After evaluating the components of movement your physical therapist will then examine the way that you move and determine if there are aspects that can be corrected such as balance and coordination that can allow you to move more efficiently and reduce the stress on your joints.
From your physical therapy evaluation, the therapist compiles all of the data from the exam and comes up with an individual physical therapy prescription which should involve exercises to increase strength and balance, stretches to increase flexibility, and manual techniques to improve joint mobility. Many times if we see someone soon enough and they work diligently (it takes 6-8 weeks to see true strength gains.) Then the better chance we have of helping them avoid joint replacement surgery. However — once someone reaches the point where the cartilage has completely degenerated and there is extensive bone on bone contact then there is little anyone can do short of joint replacement.
I have many patients that want the “quick fix” and they ask me about all of the gadgets and products and what works and doesn’t work. Well, the main point is that there isn’t ONE thing that “fixes” arthritis. The existing research points to a combination of exercise, pain relievers, and activity modification. Some common devices that individuals utilize are orthotics, braces, supplements, and topicals.
Orthotics help address structural issues that cause excessive stresses to the joint. If someone overpronates (rolls in) at the foot then they also put more stress on the inside of the knee joint. So an orthotic can help by allowing someone to achieve optimal structural alignment. But this will only play a key role if they are worn during most weight-bearing activities and if started in your 20’s or 30’s before cartilage loss takes place. You can get a good quality custom orthotic for about $300.00 from a certified orthotist / prosthetist or physical therapist. Make sure that they will modify/adjust the orthotic themselves to ensure proper fit.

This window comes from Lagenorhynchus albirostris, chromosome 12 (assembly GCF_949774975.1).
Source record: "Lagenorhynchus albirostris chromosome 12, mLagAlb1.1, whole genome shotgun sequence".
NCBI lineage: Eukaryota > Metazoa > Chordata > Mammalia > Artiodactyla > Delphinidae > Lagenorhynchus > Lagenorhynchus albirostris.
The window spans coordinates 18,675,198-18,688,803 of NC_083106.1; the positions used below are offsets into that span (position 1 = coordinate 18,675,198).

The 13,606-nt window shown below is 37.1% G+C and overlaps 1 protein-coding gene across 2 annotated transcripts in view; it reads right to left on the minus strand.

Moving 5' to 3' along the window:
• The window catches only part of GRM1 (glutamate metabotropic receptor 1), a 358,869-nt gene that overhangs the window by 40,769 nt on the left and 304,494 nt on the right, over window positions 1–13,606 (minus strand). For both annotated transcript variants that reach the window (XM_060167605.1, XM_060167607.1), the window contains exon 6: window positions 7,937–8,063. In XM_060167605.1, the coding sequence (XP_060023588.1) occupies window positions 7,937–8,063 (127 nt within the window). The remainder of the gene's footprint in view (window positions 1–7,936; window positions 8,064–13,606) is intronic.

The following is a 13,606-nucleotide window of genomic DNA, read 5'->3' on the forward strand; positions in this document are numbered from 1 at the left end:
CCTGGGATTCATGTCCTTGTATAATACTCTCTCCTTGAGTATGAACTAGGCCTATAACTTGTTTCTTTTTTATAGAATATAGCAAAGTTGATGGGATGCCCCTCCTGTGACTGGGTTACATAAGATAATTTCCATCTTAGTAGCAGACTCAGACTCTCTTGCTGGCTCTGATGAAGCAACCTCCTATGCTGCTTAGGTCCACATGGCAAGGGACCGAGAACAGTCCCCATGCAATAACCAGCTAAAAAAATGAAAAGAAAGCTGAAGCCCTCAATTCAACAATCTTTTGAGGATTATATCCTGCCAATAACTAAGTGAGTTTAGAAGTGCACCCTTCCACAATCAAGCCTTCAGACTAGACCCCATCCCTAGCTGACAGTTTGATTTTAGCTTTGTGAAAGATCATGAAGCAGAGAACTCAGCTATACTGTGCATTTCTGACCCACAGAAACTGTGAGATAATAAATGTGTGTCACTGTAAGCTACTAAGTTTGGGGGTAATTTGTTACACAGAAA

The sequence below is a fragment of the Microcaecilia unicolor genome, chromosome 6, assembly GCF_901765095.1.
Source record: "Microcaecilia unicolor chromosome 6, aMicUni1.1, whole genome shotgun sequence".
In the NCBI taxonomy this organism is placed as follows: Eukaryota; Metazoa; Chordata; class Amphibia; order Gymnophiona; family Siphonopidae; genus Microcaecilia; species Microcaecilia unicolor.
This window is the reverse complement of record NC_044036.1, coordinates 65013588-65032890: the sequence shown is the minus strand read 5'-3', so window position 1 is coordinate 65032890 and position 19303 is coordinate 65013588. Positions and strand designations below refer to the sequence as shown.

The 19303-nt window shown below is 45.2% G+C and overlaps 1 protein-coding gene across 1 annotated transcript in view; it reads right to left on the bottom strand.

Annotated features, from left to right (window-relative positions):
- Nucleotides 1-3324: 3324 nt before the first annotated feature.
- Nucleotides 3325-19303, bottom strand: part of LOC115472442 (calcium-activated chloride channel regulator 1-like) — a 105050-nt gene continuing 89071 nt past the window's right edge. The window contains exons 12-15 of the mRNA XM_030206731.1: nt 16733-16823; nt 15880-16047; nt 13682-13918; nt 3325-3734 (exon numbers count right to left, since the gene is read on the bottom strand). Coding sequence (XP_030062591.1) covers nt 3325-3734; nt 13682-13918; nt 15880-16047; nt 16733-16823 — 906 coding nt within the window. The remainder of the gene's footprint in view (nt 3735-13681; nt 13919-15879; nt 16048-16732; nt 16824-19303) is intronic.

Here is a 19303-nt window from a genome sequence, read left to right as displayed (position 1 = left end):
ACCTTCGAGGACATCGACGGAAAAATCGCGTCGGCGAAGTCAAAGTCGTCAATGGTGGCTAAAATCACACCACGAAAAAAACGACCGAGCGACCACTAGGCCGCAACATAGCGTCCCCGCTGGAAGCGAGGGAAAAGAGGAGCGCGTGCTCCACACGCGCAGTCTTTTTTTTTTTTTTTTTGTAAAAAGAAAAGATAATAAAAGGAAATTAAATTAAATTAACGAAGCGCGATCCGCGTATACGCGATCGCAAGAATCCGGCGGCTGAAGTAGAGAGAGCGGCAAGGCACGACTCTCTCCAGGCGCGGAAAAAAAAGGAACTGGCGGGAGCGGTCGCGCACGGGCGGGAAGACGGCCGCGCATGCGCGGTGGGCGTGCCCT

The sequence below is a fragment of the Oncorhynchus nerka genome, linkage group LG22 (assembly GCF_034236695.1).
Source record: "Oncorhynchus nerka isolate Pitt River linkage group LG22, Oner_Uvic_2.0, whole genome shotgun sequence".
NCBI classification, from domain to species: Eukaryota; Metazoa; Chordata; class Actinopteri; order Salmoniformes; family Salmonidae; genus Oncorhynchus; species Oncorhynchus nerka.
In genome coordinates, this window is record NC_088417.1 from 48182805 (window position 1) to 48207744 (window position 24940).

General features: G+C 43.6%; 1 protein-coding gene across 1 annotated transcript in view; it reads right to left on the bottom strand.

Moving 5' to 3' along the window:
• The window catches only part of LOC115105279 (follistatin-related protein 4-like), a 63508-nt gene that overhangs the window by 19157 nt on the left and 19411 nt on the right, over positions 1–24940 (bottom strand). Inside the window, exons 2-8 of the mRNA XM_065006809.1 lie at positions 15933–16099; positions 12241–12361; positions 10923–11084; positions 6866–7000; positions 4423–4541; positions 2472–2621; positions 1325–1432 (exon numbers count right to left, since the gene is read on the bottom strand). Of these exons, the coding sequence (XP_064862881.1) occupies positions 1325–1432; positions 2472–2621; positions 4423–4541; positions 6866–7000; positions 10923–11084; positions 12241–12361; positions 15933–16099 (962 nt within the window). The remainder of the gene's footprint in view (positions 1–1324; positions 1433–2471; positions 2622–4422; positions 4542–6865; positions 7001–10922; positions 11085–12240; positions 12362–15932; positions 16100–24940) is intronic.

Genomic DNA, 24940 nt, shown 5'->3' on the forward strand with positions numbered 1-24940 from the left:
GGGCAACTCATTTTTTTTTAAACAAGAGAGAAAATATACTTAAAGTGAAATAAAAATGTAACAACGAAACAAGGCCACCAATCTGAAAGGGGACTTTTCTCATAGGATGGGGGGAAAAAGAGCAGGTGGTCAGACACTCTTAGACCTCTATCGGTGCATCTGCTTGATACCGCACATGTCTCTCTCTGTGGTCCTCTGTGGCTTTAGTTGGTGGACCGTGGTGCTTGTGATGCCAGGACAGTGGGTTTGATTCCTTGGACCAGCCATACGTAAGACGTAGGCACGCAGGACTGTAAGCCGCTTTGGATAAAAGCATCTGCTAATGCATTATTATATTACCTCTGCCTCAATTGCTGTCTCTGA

Magnetic braces are another big item that people use to help joint pain – the one thing I can say is that if magnetic therapy works you shouldn’t have to pay several $100’s for magnetic braces you can just tape a refrigerator magnet to the joint because a magnet, is a magnet, is a magnet!!
Supplements are another multimillion-dollar market in which we invest to stay healthy. Again it comes down to people looking for the “magic pill”. Unfortunately, it doesn’t exist yet. One of the only supplements that have been researched extensively is Glucosamine and Chondroitin. Early studies showed some benefit when used in combination for reducing dysfunction in weight-bearing joints from arthritis, but recent larger-scale studies have shown no significant effect beyond placebo. Therefore, most current joint supplements may only give the patient expensive urine.
There are also tons of bracelets, holograms, and joint creams touted to relieve arthritis pain – but you need to realize that if there was any merit they wouldn’t be selling them on late-night TV. However, it has been reported that there can be as much as a 30% placebo effect with treatments, so if you believe that it will help you, then there is a good chance that it can – the mind plays a very important role in healing.
Again, it is your body and you can’t get another one. There is no substitute for regular exercise. To keep your joints healthy it requires a lot of hard work and effort — and with the help and guidance of a physical therapist, you can continue to enjoy life and keep moving.